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14.4: How Much to Drink?

  • Page ID
    6636
  • Skills to Develop

    • Knowledge of different levels of alcohol intake and ways people consume alcohol
    • Understanding of the mental and physical effects of alcohol at different levels of intake

    How Much to Drink?

    Most likely, you have observed people drinking alcohol, or been with people who are drinking, or drank alcohol yourself. What did you observe? People can consume alcohol in a variety of different ways for a variety of different reasons. The National Institute on Alcohol Abuse and Alcoholism (NIAAA) has defined different levels of drinking. Where do you or those around you fit in?

    Table \(\PageIndex{1}\): Definitions of different levels of drinking
    Type of drinking Definition
    Moderate alcohol consumption Moderate drinking is up to 1 drink per day for women and up to 2 drinks per day for men ("Dietary Guidelines for Americans 2015-2020,” U.S. Department of Health and Human Services and U.S. Department of Agriculture)
    Binge Drinking

    NIAAA defines binge drinking as a pattern of drinking that brings blood alcohol concentration (BAC) levels to 0.08 g/dL. This typically occurs after 4 drinks for women and 5 drinks for men—in about 2 hours.

    The Substance Abuse and Mental Health Services Administration (SAMHSA), which conducts the annual National Survey on Drug Use and Health (NSDUH), defines binge drinking as 5 or more alcoholic drinks for males or 4 or more alcoholic drinks for females on the same occasion (i.e., at the same time or within a couple of hours of each other) on at least 1 day in the past month.

    Heavy Alcohol Use SAMHSA defines heavy alcohol use as binge drinking on 5 or more days in the past month.
    NIAAA’s Definition of Drinking at Low Risk for Developing Alcohol Use Disorder (AUD) For women, low-risk drinking is defined as no more than 3 drinks on any single day and no more than 7 drinks per week. For men, it is defined as no more than 4 drinks on any single day and no more than 14 drinks per week. NIAAA research shows that only about 2 in 100 people who drink within these limits have AUD.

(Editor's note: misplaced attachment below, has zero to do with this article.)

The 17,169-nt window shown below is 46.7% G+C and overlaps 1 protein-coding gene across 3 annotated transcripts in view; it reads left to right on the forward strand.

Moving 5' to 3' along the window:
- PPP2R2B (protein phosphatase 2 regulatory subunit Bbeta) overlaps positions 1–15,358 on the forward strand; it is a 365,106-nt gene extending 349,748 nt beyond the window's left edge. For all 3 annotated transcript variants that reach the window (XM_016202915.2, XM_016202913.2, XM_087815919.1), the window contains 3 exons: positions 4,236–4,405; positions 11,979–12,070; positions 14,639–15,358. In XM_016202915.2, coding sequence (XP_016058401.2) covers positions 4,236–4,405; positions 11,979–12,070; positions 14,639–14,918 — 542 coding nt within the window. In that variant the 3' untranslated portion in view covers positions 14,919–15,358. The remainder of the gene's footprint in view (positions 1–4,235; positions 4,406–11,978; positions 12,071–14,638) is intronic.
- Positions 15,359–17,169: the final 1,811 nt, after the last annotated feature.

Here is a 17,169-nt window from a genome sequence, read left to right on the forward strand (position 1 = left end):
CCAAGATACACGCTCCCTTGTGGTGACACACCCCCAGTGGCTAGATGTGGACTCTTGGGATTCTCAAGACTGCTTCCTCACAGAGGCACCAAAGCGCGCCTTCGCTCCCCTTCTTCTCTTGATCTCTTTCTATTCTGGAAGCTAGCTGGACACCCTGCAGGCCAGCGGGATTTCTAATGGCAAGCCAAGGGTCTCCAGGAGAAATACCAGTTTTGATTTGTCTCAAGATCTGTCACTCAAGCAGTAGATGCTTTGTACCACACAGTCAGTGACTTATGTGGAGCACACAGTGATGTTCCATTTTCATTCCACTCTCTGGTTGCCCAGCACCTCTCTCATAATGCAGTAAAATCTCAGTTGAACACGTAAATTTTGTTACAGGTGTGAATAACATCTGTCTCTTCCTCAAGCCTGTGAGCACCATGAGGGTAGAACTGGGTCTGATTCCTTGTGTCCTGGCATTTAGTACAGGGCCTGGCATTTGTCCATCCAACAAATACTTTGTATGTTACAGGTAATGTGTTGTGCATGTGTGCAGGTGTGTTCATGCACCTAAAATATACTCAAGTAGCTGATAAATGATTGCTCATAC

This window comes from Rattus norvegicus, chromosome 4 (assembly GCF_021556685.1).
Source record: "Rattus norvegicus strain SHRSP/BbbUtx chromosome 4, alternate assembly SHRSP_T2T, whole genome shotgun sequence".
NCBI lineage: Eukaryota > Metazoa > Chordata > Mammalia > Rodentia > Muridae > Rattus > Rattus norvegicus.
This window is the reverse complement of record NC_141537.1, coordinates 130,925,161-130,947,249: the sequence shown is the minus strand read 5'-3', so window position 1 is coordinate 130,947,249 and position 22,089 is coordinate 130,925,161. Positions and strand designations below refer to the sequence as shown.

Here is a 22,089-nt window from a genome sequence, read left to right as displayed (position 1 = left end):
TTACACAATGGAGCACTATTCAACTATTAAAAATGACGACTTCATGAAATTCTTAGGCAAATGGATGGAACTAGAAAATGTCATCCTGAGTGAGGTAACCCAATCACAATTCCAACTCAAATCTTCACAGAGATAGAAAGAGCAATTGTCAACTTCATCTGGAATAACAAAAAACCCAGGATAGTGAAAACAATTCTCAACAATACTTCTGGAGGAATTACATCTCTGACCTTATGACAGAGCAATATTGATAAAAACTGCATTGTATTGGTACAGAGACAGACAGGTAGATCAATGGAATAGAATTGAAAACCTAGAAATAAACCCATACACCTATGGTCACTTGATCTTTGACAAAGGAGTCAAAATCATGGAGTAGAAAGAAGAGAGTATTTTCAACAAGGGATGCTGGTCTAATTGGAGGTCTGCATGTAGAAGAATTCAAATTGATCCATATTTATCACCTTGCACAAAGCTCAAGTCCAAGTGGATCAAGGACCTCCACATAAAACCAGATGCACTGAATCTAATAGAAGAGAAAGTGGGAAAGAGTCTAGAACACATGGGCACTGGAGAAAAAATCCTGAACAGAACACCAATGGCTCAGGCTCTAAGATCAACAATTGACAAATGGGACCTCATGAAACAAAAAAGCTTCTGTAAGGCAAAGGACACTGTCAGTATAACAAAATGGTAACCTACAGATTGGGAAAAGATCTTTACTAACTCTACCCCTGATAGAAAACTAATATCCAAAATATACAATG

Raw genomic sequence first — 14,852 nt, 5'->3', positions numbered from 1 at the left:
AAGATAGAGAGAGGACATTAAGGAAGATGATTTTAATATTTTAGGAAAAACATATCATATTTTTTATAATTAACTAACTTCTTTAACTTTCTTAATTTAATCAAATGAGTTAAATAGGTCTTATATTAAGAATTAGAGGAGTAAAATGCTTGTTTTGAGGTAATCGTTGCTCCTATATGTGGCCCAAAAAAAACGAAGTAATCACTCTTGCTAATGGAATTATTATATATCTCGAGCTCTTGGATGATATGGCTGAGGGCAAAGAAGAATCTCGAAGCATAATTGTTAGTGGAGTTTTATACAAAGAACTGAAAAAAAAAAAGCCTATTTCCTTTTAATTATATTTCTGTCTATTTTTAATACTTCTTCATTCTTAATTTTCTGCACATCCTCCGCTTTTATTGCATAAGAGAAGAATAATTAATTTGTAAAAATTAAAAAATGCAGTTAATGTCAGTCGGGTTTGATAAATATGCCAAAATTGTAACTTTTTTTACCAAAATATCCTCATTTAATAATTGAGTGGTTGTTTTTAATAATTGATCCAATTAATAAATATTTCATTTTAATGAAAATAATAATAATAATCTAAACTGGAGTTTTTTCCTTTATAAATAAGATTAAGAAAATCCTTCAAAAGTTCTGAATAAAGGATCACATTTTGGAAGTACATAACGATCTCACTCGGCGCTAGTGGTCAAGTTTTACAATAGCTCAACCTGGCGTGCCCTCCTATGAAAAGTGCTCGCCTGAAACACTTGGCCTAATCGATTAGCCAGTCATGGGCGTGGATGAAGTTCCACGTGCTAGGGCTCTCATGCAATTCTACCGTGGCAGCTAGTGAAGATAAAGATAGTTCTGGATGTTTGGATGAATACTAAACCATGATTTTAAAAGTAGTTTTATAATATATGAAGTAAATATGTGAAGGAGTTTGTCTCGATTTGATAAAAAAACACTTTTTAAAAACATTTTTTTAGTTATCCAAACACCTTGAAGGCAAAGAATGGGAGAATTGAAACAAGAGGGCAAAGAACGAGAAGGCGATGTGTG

Those who should avoid alcohol:
    • Individuals plan to drive a vehicle or operate machinery
    • Take medications that interact with alcohol
    • Have a medical condition that alcohol can aggravate
    • Are pregnant or trying to become pregnant

    The blood alcohol concentration (BAC) is measured in milligrams percent, comparing units of alcohol to units of blood. BAC is a measurement used legally to assess intoxication and the impairment and ability to perform certain activities, as in driving a car. As a general rule, the liver can metabolize one standard drink (defined as 12 ounces of beer, 5 ounces of wine, or 1 ½ ounces of hard liquor) per hour. Drinking more than this, or more quickly, will cause BAC to rise to potentially unsafe levels. Table \(\PageIndex{2}\) summarizes the mental and physical effects associated with different BAC levels.

    Table \(\PageIndex{2}\)​​​​​​​: Mental and Physical Effects of Different BAC Levels
    BAC Percent Typical Effects
    0.02 Some loss of judgment, altered mood, relaxation, increased body warmth
    0.05 Exaggerated behavior, impaired judgment, may have some loss of muscle control (focusing eyes), usually good feeling, lowered alertness, release of inhibition
    0.08 Poor muscle coordination (balance, speech, vision, reaction time), difficulty detecting danger, and impaired judgment, self-control, reasoning, and memory
    0.10 Clear deterioration of muscle control and reaction time, slurred speech, poor coordination, slowed thinking
    0.15 Far less muscle control than normal, major loss of balance, vomiting

    In addition to the one drink per hour guideline, the rate at which an individual’s BAC rises is affected by the following factors:

    • Sex (A woman’s BAC will rise more quickly than a man’s.)
    • Weight (BAC will rise more slowly for heavier people.)
    • Genetics
    • Length of time as a heavy drinker
    • Type of alcohol consumed
    • Amount of alcohol consumed
    • Consumption rate
    • Consumption before or after a meal (food in the stomach slows absorption)
    • Mixture (carbonated mixers speed absorption)
    • Medications may increase the bioavailability of alcohol.

    Figure \(\PageIndex{2}\)​​​​​​​: In moderation, alcohol promotes some aspects of health. However, caution is necessary because excessive alcohol intake can have detrimental effects on health.

    Giving the liver enough time to fully metabolize the ingested alcohol is the only effective way to avoid alcohol toxicity. Drinking coffee or taking a shower will not help. The legal limit for intoxication in many states is a BAC of 0.08. Taking into account the rate at which the liver metabolizes alcohol after drinking stops, and the alcohol excretion rate, it takes at least five hours for a legally intoxicated person to achieve sobriety.

    Myths About Drinking

    • Alcohol does not warm you up.
    • Mixing drinks does not lead to a hangover. Ethanol causes hangovers.
    • Vitamins, tranquilizers, aspirin, drinking more water, breathing pure oxygen, exercising, and eating do not prevent a hangover or make it less worse. 
    • Drinking caffeinated beverages does not keep you from getting drunk or slow the intoxication process.
    • Alcohol is a depressant
    • Alcohol is a legal DRUG